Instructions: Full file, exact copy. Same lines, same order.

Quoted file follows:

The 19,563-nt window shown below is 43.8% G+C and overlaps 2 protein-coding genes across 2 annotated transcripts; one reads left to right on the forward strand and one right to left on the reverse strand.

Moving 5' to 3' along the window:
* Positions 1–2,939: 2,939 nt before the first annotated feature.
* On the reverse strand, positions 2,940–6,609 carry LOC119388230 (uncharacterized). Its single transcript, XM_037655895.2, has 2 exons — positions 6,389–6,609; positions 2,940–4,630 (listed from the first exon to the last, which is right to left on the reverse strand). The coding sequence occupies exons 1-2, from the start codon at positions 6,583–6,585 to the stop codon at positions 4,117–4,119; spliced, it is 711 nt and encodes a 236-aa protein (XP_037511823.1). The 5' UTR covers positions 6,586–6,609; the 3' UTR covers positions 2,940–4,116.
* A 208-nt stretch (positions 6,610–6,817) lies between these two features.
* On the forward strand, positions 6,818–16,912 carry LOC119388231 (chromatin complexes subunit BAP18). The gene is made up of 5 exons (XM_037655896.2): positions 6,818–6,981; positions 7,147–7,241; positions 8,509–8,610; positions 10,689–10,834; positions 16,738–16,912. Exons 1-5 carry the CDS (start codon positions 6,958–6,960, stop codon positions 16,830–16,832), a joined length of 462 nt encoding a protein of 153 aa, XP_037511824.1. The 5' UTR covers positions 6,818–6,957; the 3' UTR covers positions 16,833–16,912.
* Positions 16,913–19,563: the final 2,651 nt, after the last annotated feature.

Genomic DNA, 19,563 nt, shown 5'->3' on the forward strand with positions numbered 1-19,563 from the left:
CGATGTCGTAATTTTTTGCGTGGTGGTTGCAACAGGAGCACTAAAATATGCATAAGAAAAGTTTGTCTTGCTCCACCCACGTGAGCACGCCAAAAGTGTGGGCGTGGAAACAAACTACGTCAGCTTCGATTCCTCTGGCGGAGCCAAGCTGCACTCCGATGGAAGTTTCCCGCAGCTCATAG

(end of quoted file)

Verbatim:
The 19,563-nt window shown below is 43.8% G+C and overlaps 2 protein-coding genes across 2 annotated transcripts; one reads left to right on the forward strand and one right to left on the reverse strand.

Moving 5' to 3' along the window:
* Positions 1–2,939: 2,939 nt before the first annotated feature.
* On the reverse strand, positions 2,940–6,609 carry LOC119388230 (uncharacterized). Its single transcript, XM_037655895.2, has 2 exons — positions 6,389–6,609; positions 2,940–4,630 (listed from the first exon to the last, which is right to left on the reverse strand). The coding sequence occupies exons 1-2, from the start codon at positions 6,583–6,585 to the stop codon at positions 4,117–4,119; spliced, it is 711 nt and encodes a 236-aa protein (XP_037511823.1). The 5' UTR covers positions 6,586–6,609; the 3' UTR covers positions 2,940–4,116.
* A 208-nt stretch (positions 6,610–6,817) lies between these two features.
* On the forward strand, positions 6,818–16,912 carry LOC119388231 (chromatin complexes subunit BAP18). The gene is made up of 5 exons (XM_037655896.2): positions 6,818–6,981; positions 7,147–7,241; positions 8,509–8,610; positions 10,689–10,834; positions 16,738–16,912. Exons 1-5 carry the CDS (start codon positions 6,958–6,960, stop codon positions 16,830–16,832), a joined length of 462 nt encoding a protein of 153 aa, XP_037511824.1. The 5' UTR covers positions 6,818–6,957; the 3' UTR covers positions 16,833–16,912.
* Positions 16,913–19,563: the final 2,651 nt, after the last annotated feature.

Genomic DNA, 19,563 nt, shown 5'->3' on the forward strand with positions numbered 1-19,563 from the left:
CGATGTCGTAATTTTTTGCGTGGTGGTTGCAACAGGAGCACTAAAATATGCATAAGAAAAGTTTGTCTTGCTCCACCCACGTGAGCACGCCAAAAGTGTGGGCGTGGAAACAAACTACGTCAGCTTCGATTCCTCTGGCGGAGCCAAGCTGCACTCCGATGGAAGTTTCCCGCAGCTCATAG